U.S. Rep. Mo Brooks, R-Ala., who joined the state's lawsuit, and Alabama State Attorney General Steve Marshall both praised Trump's memo in statements released Tuesday.
"Representation should be based on those people who reside in their states and this country lawfully," Marshall said in a statement. "A contrary result would rob the State of Alabama and its legal residents of their rightful share of representation and undermine the rule of law."
Attorneys with civil rights groups and a coalition of states led by New York have intervened in the Alabama lawsuit to defend the Census Bureau's policy of including unauthorized immigrants in the counts for apportionment, which under current federal law is not set to happen until early 2021.
"The fact that he's publicly announced it months ahead of when that might occur is somewhat surprising. Obviously, he feels the need once more to distract from his failed leadership," says Thomas Saenz, MALDEF's president and general counsel, of Trump's memo. "This is all about trying to suppress the growing political power of the Latino community."
Citing a 1992 ruling by the U.S. Supreme Court in Franklin v. Massachusetts, Trump's memo argues the president has the discretion to determine who should be included in the apportionment count.
But according to Title 2, it is the clerk of the House of Representatives who is supposed to send to the state governors a "certificate of the number of Representatives" each state receives.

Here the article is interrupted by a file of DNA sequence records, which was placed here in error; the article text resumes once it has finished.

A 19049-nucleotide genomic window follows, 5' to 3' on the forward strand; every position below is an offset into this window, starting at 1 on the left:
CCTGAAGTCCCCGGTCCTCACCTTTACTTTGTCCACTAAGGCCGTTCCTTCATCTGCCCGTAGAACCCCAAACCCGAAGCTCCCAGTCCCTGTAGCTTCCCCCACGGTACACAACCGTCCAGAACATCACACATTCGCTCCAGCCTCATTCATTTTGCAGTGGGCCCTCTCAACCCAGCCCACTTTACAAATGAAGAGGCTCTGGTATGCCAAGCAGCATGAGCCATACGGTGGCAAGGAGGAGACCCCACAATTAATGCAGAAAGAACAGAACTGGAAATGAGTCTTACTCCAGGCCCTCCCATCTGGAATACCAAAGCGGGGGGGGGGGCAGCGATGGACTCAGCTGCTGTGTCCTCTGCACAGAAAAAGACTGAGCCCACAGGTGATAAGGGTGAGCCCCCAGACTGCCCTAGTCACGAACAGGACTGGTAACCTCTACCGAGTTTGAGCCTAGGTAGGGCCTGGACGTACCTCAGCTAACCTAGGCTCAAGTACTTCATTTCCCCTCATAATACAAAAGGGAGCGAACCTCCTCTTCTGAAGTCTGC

It is unclear exactly how the Census Bureau can produce population counts that only include U.S. citizens and green card holders and do not involve the use of statistical sampling, which, the Supreme Court ruled in 1999, is not allowed for numbers used to reapportion Congress.
The forms for this year's census, which officially began in January, do not ask about a person's immigration status.
Still, Trump's announcement, first signaled in a Politico newsletter last week, comes just over a year after the administration backed down in its failed attempt to add the now-blocked citizenship question to the 2020 census.
In July 2019, the president issued an executive order to use government records, including from state departments of motor vehicles and federal agencies such as the Department of Homeland Security, to produce anonymized citizenship data that could be used to redraw voting districts in a way that, a GOP strategist concluded, would politically benefit Republicans and non-Hispanic white people.
That same order notes that government records on citizenship would help "generate a more reliable count of the unauthorized alien population in the country."
"Data tabulating both the overall population and the citizen population could be combined with records of aliens lawfully present in the country to generate an estimate of the aggregate number of aliens unlawfully present in each State," the order says.
There is a decades-long history of lawsuits going back to the 1980s that tried to get unauthorized immigrants excluded from the apportionment count. The cases, which were led by the Federation for American Immigration Reform, an immigration restrictionist group, were ultimately dismissed.
But Kris Kobach, the former Kansas secretary of state who is now running in a Republican primary for a U.S. Senate seat, has raised with the Trump administration the "problem that aliens who do not actually 'reside' in the United States are still counted for congressional reapportionment purposes."